Marriage in the Public Square: A Guatemalan Scandal
By Natalia Callejas
The decay of the institution of marriage in Latin America has been a slow (but sure) process. For hundreds of years, family values have predominantly prevailed in our countries for two main reasons: a strong catholic-Christian tradition regarding the importance of family, and the cultural evolution of strong principled Mayan and indigenous values. However, the threats to family as the primary and most fundamental institution in society are beginning to rise and shift the social structures we once held dear. Guatemala is no exception to this increasing threat of decay in marriage and family traditions.
In recent years, our marriage and family law has taken huge steps towards what many developed countries would call “modernization” and has started to devalue a social institution such as marriage to a mere contractual obligation. In 2010, the no fault divorce reform on our family law was drafted through a congressional reform, beginning a process that would accelerate the decay of our family traditions. Law is only an expression of our society’s view of family and the decay of our institutions was made evident in one of the most outstanding events of this 2011 presidential election year in Guatemala.
Our current president, Alvaro Colom Caballeros, started his presidential term as a happily married man. His wife, Sandra Torres de Colom was a faithful advisor and key political figure during his campaign and first three years in office. She was in charge of the development of many social programs, especially those devoted to providing food to those in need. Presidential terms in Guatemala last for 4 years, and reelection is not permitted under the Constitution. There are also specific prohibitions as to who may run for president in any elections. There are seven specific prohibitions contained in article 186 of our Constitution. These were specifically drafted because of historical abuses of power that governed our country for many years. One of these specific prohibitions is to direct relatives and family members of the President and Vice-President in turn, to prevent potential favoritism based on kinship, also known as nepotism.
Our president’s wife never hid her political aspirations from the media, and especially from those being benefited with the social programs. There was an ongoing campaign all throughout the first 3 years of her husband’s term in office. As time started closing in on the call for new elections, the big question was if the President’s wife was going to run for president and if she was, if our courts were going to uphold the Constitutional principles. It was a couple of months into 2011 and Sandra Torres had started her political journey towards a presidential campaign, despite the constitutional prohibition at hand.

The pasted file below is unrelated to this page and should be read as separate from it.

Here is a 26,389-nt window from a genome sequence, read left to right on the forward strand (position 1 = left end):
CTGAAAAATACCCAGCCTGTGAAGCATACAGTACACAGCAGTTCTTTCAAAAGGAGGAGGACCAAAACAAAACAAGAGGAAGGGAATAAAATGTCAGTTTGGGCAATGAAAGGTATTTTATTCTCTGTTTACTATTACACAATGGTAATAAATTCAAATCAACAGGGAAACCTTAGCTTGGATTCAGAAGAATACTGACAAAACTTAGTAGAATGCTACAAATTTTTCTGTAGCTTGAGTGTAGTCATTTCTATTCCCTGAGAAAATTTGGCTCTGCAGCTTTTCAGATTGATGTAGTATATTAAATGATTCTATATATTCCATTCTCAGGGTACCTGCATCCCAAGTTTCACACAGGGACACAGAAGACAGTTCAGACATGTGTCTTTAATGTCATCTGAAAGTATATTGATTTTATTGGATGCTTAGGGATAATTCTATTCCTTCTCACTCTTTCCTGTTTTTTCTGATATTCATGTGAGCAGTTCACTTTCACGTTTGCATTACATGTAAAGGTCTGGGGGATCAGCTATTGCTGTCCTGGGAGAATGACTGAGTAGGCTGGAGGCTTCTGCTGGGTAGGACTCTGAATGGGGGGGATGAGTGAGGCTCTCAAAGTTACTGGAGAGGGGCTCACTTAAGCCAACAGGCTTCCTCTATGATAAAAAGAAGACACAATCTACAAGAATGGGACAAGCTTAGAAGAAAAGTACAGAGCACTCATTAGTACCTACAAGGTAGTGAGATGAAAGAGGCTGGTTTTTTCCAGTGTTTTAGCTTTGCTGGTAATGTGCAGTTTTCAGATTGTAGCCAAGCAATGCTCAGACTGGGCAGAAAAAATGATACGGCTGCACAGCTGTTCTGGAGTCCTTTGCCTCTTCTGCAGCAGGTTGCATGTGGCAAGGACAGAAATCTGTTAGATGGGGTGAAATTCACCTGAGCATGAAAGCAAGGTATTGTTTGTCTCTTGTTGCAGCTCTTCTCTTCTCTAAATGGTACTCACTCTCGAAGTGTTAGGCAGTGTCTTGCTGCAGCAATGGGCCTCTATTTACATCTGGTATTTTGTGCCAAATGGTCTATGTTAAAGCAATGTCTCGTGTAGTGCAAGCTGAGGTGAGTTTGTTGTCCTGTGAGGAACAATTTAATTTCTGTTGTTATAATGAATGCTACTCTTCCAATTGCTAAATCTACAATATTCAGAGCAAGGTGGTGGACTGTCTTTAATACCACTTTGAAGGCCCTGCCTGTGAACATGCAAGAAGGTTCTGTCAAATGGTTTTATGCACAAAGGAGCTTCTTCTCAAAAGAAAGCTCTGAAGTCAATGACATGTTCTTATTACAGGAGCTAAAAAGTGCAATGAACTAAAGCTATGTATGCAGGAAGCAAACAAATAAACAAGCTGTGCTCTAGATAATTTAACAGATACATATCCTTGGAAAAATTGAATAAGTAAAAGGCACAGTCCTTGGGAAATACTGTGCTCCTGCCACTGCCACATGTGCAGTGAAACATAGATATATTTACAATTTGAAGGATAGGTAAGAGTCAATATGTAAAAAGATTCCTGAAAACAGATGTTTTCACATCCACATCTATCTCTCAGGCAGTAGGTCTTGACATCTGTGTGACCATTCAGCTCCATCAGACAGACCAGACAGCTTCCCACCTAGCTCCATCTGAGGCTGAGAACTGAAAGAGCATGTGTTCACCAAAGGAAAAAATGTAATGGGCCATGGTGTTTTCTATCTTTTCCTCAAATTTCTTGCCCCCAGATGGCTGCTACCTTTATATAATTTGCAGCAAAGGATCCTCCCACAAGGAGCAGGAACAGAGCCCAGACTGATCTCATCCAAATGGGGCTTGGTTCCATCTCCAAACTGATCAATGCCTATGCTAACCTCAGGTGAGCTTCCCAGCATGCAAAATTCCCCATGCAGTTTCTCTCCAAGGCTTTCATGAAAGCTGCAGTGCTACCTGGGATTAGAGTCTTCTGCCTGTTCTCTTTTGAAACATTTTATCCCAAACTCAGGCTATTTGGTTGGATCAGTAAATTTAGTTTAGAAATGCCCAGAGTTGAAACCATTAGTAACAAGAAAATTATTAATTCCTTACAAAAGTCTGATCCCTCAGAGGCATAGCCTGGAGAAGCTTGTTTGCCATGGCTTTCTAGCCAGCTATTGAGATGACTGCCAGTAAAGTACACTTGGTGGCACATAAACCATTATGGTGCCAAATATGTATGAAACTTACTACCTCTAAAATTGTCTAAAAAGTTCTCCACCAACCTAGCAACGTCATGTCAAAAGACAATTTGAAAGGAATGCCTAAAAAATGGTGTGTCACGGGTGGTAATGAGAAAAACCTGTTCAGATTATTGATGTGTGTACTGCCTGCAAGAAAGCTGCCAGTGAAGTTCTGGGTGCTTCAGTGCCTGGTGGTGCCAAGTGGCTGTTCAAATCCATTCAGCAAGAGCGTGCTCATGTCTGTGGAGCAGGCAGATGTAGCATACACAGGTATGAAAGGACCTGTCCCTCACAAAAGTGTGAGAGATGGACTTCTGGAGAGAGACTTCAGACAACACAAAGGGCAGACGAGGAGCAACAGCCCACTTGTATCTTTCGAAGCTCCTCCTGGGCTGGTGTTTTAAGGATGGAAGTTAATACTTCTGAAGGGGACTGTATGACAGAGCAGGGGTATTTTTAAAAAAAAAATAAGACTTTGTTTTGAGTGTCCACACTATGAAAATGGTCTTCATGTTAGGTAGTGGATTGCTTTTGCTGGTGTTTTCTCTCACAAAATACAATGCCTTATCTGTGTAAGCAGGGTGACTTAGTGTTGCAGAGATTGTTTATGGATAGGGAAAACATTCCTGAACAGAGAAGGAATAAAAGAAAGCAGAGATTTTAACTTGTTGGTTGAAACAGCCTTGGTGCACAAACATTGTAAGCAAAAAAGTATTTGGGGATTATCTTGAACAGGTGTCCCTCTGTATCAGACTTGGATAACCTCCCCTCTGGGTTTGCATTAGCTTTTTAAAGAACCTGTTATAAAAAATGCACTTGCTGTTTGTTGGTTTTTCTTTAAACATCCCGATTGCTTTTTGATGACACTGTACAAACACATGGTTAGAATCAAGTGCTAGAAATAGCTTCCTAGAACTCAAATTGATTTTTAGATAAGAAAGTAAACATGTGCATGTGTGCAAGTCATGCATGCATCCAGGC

On the 11th of March of 2011, Guatemalans ended the day with a huge surprise. The media had confirmed a rumor: the Presidential couple had filed for divorce. During the official press conference held by the former first lady, she stated that her divorce was a sacrifice she had to make so that she could now marry the Guatemalan people and run for president. Perhaps what struck our society the most was the fact that their marriage and the value of their family was of so little importance compared to a pursuit of power.
The institutional value and importance of marriage is of such low regard in Guatemala up to date, that it allowed such a highly influential couple in our country to degrade its value in one of the most shameful ways it has ever been portrayed in Guatemalan history.
Society is rooted and can only exist through the keeping of its most basic and fundamental institutions such as the family and marriage. Traditional values are being exchanged for modern concepts that are being imported and accepted because of international pressures for modernization and cultural acceptance.
The former Presidential couple made it evident to the whole world that marriage is mainly a contractual obligation only to be kept if the temporal and personal benefits exceed a cost of personal fulfillment. This idea is being rooted not only in Guatemalan society but all over Latin America, and it distorts the initial principles upon which all of our societies have been formed, mainly the importance of families.
It is in our best interest to reinforce what was once a fundamental structure of our civilization if we want to stop if from complete and utter decay. We must encourage the teaching of the importance of these most fundamental principles of commitment, love, forgiveness, liberty, and respect within our own families, so that as more generations are educated within these values, we will have warriors, defenders, and keepers of our society.
Natalia Callejas is 23 years old, a servant of Christ, and a Guatemalan law student at Universidad Francisco Marroquín, (www.ufm.edu) and was a Blackstone Legal Fellow for 2010.
Photo Credits: Photo of Álvaro Colom from wikimedia commons, originally photographed by sandstein. Photo of Sandra Torres from wikimedia commons and is in the public domain of the United States.